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Clownfish

  • SEA LIFE Timmendorfer Strand, Seagrass Bed

About the clownfish

Clownfish belong to the group of Amphiprion: All Amphiprion are born male. The dominant, largest animal in an anemone is always the only female. If the female dies, the strongest male transforms into a female within a week. In the wild, female Amphiprion usually lay their eggs during full moon; the larvae hatch after only 6 days.

They even live between poisonous anemones, but are not hurt by them, because they let the anemone tentacles slide over their body until they are immune against the poison. With its anemone the Amphiprion lives together in a symbiosis: even if it lives in the ocean, it is not a good swimmer and therefore never strays far from its anemone, it is dependent on protection.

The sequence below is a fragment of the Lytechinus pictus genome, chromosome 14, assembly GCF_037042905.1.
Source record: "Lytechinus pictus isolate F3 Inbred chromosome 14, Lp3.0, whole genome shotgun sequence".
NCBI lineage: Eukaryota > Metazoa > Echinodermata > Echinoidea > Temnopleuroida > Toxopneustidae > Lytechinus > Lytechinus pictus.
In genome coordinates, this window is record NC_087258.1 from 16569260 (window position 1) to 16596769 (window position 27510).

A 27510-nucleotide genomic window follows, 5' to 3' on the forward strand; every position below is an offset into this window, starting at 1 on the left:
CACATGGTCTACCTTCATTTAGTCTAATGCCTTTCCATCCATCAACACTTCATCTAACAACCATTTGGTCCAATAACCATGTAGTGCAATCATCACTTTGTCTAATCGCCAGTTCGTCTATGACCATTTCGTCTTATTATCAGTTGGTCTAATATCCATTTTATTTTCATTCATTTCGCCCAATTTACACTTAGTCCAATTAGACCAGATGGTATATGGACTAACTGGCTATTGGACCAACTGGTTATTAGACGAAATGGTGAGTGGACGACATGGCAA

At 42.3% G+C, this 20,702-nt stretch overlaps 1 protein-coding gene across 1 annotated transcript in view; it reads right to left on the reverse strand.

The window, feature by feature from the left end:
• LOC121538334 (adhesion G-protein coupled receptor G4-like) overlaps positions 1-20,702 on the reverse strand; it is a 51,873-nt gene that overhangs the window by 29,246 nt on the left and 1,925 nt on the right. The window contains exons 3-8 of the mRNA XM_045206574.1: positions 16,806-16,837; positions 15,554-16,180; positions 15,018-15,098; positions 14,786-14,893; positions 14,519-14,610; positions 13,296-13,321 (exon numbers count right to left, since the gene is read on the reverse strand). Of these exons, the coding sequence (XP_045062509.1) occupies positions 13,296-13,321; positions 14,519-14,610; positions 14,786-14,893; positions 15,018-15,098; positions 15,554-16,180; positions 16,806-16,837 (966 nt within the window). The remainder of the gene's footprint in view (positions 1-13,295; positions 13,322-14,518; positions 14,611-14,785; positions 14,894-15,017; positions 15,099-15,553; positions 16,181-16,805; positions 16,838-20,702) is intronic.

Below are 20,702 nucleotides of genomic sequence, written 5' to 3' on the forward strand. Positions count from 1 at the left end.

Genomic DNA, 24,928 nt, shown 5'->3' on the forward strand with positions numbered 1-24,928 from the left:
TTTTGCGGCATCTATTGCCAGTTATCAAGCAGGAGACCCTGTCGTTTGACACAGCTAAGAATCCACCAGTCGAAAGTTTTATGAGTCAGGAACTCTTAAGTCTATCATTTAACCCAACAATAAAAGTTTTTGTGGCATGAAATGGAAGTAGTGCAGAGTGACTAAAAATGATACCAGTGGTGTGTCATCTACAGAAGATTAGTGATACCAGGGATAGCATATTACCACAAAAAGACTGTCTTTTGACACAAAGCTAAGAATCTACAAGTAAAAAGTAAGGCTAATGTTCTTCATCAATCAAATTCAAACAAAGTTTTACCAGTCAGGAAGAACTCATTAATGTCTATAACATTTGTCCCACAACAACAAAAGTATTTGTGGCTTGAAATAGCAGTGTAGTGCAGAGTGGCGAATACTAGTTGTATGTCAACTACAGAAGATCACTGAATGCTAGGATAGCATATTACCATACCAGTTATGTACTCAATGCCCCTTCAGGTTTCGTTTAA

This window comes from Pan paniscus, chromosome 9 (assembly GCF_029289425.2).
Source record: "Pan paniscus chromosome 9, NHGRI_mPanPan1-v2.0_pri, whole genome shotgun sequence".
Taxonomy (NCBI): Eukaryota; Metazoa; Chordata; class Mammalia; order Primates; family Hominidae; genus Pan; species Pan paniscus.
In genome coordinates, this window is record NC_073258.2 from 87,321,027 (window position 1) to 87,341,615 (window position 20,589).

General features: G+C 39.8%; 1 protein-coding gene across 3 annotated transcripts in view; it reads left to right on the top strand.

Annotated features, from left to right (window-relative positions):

At the same time it can also protect the anemone by scaring its predators by swimming out when they feed.

But not all anemones enter a symbiosis with Amphiprion. Those in which Amphiprion live, however, have a very special "personal care service" - the Amphiprion removes debris, trash and parasites from the anemone.
Although anemones are more animal than plant, some actually do photosynthesis - they use sunlight to produce energy.